Le Québec se dit à l’avant-garde et fier de son esprit d’initiative, mais il reste loin derrière en matière de soins d’urgence préhospitaliers et de préparation aux situations d’urgence. Il est grand temps de rattraper le temps perdu. Ambulances aériennes, ambulanciers paramédicaux de soins avancés, casques protecteurs et vaste programme de formation à la réanimation cardio-respiratoire : voilà des facteurs qui permettent de sauver des vies. Il est temps d’investir là où ça compte vraiment, car nos vies en dépendent.

Glenn J. Nashen

Conseiller municipal (Sécurité publique)

Côte Saint-Luc

Quebecers short-changed in pre-hospital emergency medical care

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April 3, 2009

Montreal Gazette
Letters to the editor (published Apr. 4, 2009)

Re: MDs call for air ambulance, Gazette, April 2, 2009

Why is it that Quebecers continue to be short changed when it comes to pre-hospital emergency medical care? Calls for air ambulance helicopters for major trauma and medical emergencies in rural areas has been going on for 20 years or more but we still have none in Quebec. The life-saving skills of advanced care paramedics is undeniable, unless you live in Quebec.

And why aren’t helmets mandatory for cyclists, or for skiers, when they are proven to reduce the risk of traumatic brain injury by 80%. The prevention of injury and reduction in visits to already crowded emergency departments and hospitalization would result in huge savings to taxpayers and would ease the burden on our over-stretched health care system.

Quebec prides itself in leadership and innovation yet trails far behind in pre-hospital emergency medical care and preparedness. Time to play catch up right now. Air ambulances, advanced care paramedics, helmets and wide-spread education in cardio-pulmonary resuscitation all save lives. Time to invest where it really counts.  Our lives depend on it.

Glenn J. Nashen
City Councillor (Public Safety)
Cote Saint-Luc

Postscript:  I have been advocating for legalization of paramedics in Quebec for 30 years.  Despite the widespread use of the word “paramedic” in Quebec over the last few years the province still does not permit ambulance technicians to perform advanced life support as in nearly all other jurisdictions across North America.

In the mid-90s I worked with then MNA Robert Libman to introduce helicopter air ambulances.  We asked the government to implement such a critical service but 15 years later the same questions are being asked.

Cotes Saint-Luc became the first municipality in Canada to legislate the wearing of bike helmets when I introduced this life-saving proposition.  This law has since spread widely across Canada but is still not mandatory here in Quebec.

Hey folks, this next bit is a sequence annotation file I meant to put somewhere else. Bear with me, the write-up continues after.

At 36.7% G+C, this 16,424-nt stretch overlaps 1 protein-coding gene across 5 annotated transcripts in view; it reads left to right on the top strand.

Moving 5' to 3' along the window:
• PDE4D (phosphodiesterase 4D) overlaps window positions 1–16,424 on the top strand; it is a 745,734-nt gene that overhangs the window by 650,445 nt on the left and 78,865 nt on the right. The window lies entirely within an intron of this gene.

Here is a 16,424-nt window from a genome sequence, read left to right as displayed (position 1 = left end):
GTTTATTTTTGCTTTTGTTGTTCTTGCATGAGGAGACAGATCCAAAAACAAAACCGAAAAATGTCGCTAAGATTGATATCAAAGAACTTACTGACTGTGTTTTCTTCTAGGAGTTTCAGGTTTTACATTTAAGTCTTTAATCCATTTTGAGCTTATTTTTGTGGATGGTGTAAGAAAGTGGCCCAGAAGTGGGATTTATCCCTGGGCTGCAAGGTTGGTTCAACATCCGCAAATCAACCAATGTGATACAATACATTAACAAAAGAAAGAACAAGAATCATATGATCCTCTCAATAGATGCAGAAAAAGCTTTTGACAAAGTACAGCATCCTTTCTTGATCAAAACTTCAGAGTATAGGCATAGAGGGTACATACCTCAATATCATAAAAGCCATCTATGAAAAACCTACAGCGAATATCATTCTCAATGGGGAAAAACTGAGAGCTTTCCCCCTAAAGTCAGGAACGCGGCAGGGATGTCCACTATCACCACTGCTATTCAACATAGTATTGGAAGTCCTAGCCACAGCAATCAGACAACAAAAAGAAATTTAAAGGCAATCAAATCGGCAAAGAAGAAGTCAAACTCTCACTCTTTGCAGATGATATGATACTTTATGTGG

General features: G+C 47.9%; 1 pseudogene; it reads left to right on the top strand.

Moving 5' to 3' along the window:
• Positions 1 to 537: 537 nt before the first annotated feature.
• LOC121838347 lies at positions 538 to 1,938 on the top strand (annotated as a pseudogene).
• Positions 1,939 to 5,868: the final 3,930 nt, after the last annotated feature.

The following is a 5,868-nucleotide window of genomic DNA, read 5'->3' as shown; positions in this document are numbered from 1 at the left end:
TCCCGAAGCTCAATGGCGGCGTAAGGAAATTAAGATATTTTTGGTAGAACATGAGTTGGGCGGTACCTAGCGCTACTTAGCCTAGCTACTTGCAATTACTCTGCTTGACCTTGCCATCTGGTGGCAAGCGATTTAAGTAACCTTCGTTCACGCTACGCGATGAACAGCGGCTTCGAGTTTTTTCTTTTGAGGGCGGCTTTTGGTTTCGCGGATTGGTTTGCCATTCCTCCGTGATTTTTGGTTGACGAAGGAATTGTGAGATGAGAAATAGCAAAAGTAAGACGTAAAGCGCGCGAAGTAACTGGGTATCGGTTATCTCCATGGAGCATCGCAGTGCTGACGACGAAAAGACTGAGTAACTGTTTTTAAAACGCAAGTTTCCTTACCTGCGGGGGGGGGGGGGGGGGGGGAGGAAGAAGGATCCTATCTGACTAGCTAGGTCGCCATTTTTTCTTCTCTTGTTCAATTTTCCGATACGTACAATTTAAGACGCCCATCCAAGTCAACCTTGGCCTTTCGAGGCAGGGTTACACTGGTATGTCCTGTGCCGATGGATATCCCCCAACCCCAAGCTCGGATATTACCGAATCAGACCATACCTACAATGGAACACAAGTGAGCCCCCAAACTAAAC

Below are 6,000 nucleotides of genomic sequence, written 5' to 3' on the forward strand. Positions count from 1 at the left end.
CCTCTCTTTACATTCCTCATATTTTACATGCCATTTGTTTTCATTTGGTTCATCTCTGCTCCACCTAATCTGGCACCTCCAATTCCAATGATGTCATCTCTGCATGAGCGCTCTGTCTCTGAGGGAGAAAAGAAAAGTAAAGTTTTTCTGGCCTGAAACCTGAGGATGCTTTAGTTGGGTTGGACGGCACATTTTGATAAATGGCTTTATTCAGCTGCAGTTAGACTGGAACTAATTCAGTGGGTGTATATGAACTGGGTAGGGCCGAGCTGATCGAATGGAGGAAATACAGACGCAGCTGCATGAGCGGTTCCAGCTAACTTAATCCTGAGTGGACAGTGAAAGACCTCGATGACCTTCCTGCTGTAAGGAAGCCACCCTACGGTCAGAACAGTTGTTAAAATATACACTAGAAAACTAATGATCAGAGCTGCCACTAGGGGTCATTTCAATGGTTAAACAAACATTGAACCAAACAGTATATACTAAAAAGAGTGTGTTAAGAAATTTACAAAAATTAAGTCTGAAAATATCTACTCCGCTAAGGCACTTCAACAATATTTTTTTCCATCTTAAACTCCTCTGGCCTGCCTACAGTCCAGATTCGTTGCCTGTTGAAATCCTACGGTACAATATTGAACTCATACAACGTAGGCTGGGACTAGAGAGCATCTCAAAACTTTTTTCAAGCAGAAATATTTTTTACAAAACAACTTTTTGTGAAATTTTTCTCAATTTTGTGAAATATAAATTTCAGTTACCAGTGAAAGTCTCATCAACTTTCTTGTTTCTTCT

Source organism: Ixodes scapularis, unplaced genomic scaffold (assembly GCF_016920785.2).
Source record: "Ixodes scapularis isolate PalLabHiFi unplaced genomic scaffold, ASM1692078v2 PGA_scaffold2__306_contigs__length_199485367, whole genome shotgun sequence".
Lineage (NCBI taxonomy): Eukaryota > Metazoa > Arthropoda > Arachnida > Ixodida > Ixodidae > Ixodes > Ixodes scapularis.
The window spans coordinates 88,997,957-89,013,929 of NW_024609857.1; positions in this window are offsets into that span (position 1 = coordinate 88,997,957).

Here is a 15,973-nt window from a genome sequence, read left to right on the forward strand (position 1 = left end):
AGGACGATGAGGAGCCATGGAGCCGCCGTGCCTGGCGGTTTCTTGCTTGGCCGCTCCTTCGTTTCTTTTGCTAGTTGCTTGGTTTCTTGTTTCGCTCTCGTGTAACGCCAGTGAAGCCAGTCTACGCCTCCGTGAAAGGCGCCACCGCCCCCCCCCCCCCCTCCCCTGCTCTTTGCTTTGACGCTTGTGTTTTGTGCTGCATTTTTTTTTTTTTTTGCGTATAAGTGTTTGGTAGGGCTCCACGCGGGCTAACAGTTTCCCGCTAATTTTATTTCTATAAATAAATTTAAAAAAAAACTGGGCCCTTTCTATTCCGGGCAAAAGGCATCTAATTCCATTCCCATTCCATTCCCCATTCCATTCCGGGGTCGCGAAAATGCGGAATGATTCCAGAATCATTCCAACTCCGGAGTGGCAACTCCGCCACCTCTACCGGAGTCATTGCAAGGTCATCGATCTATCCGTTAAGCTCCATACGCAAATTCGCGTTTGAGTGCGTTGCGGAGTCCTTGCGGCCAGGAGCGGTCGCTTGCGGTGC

Search this blog for more on paramedics, bike helmets and emergency medical services.

If you want to make a difference please call or write to your Member of the Quebec National Assembly and ask for support in legalizing advanced care paramedics, launching an air ambulance helicopter service and requiring all cyclists and skiers to wear a helmet.

On helmets and safety

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The recent tragic death of actress Natasha Richardson after a fall on the beginner run at Mont-Tremblant underscores the critical need for helmet legislation across Quebec.

Cote Saint-Luc became the first municipality in Canada to enact a bylaw making bike helmets mandatory 18 years ago and we called upon Quebec to take action province-wide.  Yet no Quebec helmet law exists to date and preventable injuries and even deaths occur each year.    It is a shame that Quebec has yet to take action.

More than 80% of traumatic brain injuries can be prevented by wearing a helmet.

As an avid cyclist and having served five years on the Canadian Ski Patrol I cannot emphasize how important it is to wear a proper helmet for biking, in-line skating, skiing, ice skating and tobogganing.

You can search this blog for more on helmets or click the links below.

And if you feel as I do, please call your Member of the National Assembly.

Trauma and injury prevention, Montreal Children’s Hospital

CBC Living Montreal: Injury prevention – helmets

Bike helmet warnings to continue, Suburban

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No excuse for stalling on helmet legislation, Gazette letters

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No excuse for stalling on helmet legislation, Gazette letters, 2002-05-29

Cycling in a new direction

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Cycling in a new direction, Gazette editorial, 2002-05-27